High Impact Research
in Lower Impact Packages
In recent coverage of a massive meta-analysis of the Google Scholar archives, the top-ten “elite” journals are compared to “the rest” in several broad disciplines.
For papers published from 1995 to 2013, there was a 64% average increase of top-1000 cited papers coming out of non-elite journals (here, “elite” = top-ten most-cited journals for a given category; “non-elite” = the rest). Lest you worry these represent the only cited articles in non-elite journals: the total share of citations going to non-elite articles rose from 27% to 47% over the same period.
Part of the reason for this sudden shift is digitization. In the conclusion to the paper the team responsible for Google Scholar (released 10 years ago in November 2014) state:
Now that finding and reading relevant articles in non-elite journals is about as easy as finding and reading articles in elite journals, researchers are increasingly building on and citing work published everywhere.
With the introduction of exactingly searchable databases, the playing field is indeed leveling for access and awareness of all tiers of journals, splashy-high-impact or otherwise. This naturally leads to faster and more efficient scientific endeavors. (Imagine getting even closer, accessing new developments and discoveries in near-real-time. If you think the rate of progress in science is dizzying now...)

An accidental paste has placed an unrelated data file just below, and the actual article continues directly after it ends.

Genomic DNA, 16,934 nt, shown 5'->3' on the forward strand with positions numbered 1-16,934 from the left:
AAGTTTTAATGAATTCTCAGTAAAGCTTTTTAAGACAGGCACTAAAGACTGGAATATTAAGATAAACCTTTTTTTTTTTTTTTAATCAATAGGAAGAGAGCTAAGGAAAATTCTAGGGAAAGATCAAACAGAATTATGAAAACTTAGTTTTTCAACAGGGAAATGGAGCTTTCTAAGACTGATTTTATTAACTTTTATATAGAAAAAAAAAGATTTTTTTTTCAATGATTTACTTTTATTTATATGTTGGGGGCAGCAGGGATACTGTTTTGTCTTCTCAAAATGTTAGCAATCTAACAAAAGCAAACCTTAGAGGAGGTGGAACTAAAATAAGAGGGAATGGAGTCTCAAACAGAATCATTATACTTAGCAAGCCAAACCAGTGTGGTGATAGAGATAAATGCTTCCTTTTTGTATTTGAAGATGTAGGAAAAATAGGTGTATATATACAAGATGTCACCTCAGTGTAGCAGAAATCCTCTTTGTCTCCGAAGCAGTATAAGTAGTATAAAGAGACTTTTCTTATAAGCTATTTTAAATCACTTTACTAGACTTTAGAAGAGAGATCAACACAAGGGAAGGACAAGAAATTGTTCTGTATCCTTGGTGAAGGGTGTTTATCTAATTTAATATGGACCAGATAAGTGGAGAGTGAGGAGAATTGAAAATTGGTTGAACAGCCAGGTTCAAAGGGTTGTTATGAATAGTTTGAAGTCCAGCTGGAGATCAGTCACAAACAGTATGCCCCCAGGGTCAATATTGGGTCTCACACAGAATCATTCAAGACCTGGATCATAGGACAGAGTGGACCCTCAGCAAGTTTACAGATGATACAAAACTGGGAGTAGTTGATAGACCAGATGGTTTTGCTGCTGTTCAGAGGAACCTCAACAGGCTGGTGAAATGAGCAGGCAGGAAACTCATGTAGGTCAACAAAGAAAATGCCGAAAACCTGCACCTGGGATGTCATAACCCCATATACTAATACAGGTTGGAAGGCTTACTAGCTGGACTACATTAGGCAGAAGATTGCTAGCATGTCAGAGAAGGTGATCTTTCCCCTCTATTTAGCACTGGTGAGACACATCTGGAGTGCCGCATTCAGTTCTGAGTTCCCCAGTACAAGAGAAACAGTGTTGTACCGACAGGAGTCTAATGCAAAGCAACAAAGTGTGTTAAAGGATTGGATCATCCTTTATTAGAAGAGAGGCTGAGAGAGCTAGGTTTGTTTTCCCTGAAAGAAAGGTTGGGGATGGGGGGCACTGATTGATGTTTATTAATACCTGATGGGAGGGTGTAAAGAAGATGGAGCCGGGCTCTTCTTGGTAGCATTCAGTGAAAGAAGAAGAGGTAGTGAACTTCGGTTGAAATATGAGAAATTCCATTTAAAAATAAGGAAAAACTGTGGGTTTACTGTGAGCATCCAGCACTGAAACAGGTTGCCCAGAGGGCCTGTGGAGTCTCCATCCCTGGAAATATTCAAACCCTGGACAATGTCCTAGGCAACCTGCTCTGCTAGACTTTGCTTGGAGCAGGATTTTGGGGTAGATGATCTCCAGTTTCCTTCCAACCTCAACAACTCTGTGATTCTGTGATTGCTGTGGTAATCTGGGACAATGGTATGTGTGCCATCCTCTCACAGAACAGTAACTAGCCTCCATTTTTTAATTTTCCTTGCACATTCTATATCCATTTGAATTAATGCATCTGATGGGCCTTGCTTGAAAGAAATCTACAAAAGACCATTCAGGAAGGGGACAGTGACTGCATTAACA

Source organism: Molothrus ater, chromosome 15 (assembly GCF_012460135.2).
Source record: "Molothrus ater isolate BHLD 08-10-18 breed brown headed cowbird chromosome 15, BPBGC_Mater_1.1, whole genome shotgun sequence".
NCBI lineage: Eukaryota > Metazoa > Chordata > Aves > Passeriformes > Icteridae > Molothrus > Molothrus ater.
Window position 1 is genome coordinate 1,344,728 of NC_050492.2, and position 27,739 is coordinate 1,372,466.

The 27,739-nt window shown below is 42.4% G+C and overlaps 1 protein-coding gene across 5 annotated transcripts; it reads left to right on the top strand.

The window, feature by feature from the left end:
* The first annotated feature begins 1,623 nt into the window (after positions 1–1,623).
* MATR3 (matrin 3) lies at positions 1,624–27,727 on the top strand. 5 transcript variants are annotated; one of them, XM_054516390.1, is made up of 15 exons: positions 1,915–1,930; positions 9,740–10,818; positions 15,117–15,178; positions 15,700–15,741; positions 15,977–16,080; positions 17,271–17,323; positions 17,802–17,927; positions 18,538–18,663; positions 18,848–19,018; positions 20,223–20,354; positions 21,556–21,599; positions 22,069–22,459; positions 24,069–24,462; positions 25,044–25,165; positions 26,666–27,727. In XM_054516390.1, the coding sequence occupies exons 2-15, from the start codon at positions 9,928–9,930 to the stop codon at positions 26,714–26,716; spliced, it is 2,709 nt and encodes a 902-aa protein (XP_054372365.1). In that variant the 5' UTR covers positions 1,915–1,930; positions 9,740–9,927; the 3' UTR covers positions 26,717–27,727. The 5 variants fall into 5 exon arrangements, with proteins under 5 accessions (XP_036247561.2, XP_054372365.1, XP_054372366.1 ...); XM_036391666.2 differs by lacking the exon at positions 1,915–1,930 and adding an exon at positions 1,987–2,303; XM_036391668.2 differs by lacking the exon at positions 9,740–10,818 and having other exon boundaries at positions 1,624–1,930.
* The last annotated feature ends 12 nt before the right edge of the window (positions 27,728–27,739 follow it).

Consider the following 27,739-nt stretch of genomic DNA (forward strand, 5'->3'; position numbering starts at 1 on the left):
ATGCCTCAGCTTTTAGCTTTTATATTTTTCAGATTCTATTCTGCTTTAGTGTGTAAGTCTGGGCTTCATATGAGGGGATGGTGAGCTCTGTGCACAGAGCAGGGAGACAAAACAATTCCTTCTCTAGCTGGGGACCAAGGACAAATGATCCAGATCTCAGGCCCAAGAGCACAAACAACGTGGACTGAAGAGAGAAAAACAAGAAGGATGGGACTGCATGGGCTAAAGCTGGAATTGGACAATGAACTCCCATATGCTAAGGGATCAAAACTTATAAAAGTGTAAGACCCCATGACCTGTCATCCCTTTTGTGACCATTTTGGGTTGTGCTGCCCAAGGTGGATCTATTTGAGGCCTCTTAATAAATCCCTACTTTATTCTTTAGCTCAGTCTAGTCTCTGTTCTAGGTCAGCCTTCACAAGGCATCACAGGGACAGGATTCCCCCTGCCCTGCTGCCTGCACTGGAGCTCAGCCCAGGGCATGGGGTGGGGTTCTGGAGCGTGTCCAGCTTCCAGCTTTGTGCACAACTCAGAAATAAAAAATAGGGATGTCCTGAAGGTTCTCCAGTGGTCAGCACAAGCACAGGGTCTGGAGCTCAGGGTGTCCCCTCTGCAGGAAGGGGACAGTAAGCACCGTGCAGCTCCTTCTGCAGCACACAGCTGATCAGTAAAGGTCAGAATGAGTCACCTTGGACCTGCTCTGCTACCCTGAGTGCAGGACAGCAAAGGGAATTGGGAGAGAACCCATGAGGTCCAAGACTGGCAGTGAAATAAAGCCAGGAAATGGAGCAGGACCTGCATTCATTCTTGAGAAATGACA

Not mentioned, however, is the fact fields have grown more specialized, and publishers have responded by producing more specialty-specific journals. This may in part account for the increased share of non-elite citations: the publication of a groundbreaking article in a lower impact specialty journal will become a necessary citation in many subsequent papers in that and related fields. Another interesting point to consider in future studies is how open access journals measure up in citation rate.
It has also been documented that high impact, elite journals have higher rates of retraction (Fang 2011). Do the high impact works from non-elite journals show comparable rates of retraction? Given their high impact, many of the same explanations high impact journals give for higher retraction rates should still apply (i.e. increased exposure and thus increased scrutiny).
Regardless, it is clear that new considerations must be made and changes are underway with respect to academic publications. Hopefully scientists return to their roots of open discourse and dissemination of their data so we can get further, faster, together.
F. C. Fang, A. Casadevall. Retracted Science and the Retraction Index. Infection and Immunity 79, 3855–3859 American Society for Microbiology, 2011. Link